FanDuel - WFBC

August 30, 2010

Manny Ramirez Ejected After Seeing One Pitch: The final act of Manny Ramirez's Los Angeles Dodgers career was to be ejected one pitch into a pinch hit appearance with the bases loaded. Ramirez argued balls and strikes with plate umpire Gary Cederstrom. Manager Joe Torre, after yelling at Ramirez, "came back in and apologized" later. "I'm totally disappointed in the way Cederstrom reacted," he said. Ramirez is headed to the Chicago White Sox.

posted by rcade to baseball at 06:43 PM - 38 comments

One of the greatest all-time hitters. One of the biggest all-time douches.

posted by dyams at 06:14 PM on August 30

That about sums up Manny's contribution to the Dodgers- leave em hanging when they need him most.

posted by irunfromclones at 08:26 PM on August 30

As Ann Landers always says, "If he did it to her, he'll do it to you."

posted by lil_brown_bat at 09:30 PM on August 30

That about sums up Manny's contribution to the Dodgers- leave em hanging when they need him most.

Huh?

.322/.433/.580
Those are his numbers as Dodger in the regular season.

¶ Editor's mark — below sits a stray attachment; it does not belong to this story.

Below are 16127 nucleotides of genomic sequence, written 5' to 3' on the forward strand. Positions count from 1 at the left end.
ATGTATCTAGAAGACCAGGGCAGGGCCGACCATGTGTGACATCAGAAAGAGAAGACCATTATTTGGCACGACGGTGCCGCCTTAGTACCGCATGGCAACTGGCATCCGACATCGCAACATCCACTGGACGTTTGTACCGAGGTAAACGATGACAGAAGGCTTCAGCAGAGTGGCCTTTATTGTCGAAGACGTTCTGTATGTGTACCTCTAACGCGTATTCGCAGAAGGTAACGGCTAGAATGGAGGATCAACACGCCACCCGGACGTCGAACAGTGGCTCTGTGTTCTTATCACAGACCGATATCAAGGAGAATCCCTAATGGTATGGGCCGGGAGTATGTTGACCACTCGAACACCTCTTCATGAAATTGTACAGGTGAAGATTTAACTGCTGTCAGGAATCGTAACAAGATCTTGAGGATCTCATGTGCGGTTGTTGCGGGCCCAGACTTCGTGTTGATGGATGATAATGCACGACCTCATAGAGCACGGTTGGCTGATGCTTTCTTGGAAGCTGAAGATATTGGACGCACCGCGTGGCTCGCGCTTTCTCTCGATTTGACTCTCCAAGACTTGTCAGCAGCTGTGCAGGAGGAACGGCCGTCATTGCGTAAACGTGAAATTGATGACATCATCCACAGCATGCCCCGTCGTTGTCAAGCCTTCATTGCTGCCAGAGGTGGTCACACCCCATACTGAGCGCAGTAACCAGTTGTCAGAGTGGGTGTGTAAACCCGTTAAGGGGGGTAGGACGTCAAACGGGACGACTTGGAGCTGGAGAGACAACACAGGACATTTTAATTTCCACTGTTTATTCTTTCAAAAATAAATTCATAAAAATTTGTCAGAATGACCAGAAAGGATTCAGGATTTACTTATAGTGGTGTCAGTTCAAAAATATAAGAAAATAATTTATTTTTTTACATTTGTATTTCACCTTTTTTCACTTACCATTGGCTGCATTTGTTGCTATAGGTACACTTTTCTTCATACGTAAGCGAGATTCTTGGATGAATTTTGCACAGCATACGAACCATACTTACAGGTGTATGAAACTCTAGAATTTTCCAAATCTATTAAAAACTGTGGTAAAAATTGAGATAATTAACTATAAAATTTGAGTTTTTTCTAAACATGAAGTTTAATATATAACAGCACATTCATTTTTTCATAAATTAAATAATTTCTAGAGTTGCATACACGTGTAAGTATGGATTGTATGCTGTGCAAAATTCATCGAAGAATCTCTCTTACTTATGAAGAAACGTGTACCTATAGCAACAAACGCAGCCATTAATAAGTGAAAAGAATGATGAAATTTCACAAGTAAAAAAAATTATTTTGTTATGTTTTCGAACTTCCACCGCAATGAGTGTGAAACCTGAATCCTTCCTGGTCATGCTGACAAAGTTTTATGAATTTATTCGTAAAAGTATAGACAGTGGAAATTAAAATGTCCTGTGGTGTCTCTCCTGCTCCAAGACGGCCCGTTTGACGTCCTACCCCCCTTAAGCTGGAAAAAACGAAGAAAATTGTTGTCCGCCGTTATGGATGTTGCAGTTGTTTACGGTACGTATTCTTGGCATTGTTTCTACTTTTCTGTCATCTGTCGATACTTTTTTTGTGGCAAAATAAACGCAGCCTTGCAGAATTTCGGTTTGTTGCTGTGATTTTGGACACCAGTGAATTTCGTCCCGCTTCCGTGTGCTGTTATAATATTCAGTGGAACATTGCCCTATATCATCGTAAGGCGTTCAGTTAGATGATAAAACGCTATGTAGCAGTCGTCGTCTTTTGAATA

.391/.500/.783
Those are his numbers as a Dodger in two playoff division series.

.382/.500/.706
Those are his numbers as a Dodger in two playoff league championship series.

But I guess that doesn't fit the silly sportswriter narrative of Ramirez being "lazy" and a detriment to the team.

Ramirez argued balls and strikes with plate umpire Gary Cederstrom.

He didn't swear (confirmed by Ramirez AND the ump) and got tossed.
What the article doesn't mention is that the previous half-inning the Dodgers' dugout had been riding the home plate umpire.

Just like the Ryan Howard ejection from a week ago, the player wasn't ejected for his actions, but because of some slight the umpire felt required retaliation.
We've seen players like Youkilis, O'Neill, and other who have been far more demonstrative to umpires and had nothing happen.

posted by grum@work at 09:44 PM on August 30

That about sums up Manny's contribution to the Dodgers- leave em hanging when they need him most.

Ummm... Manny Ramirez has been an absolute monster for LA, particularly in the post-season when 'they need him most'.

posted by DudeDykstra at 09:58 PM on August 30

That about sums up Manny's contribution to the Dodgers- leave em hanging when they need him most.

Ummm... Manny Ramirez has been an absolute monster for LA, particularly in the post-season when 'they need him most'.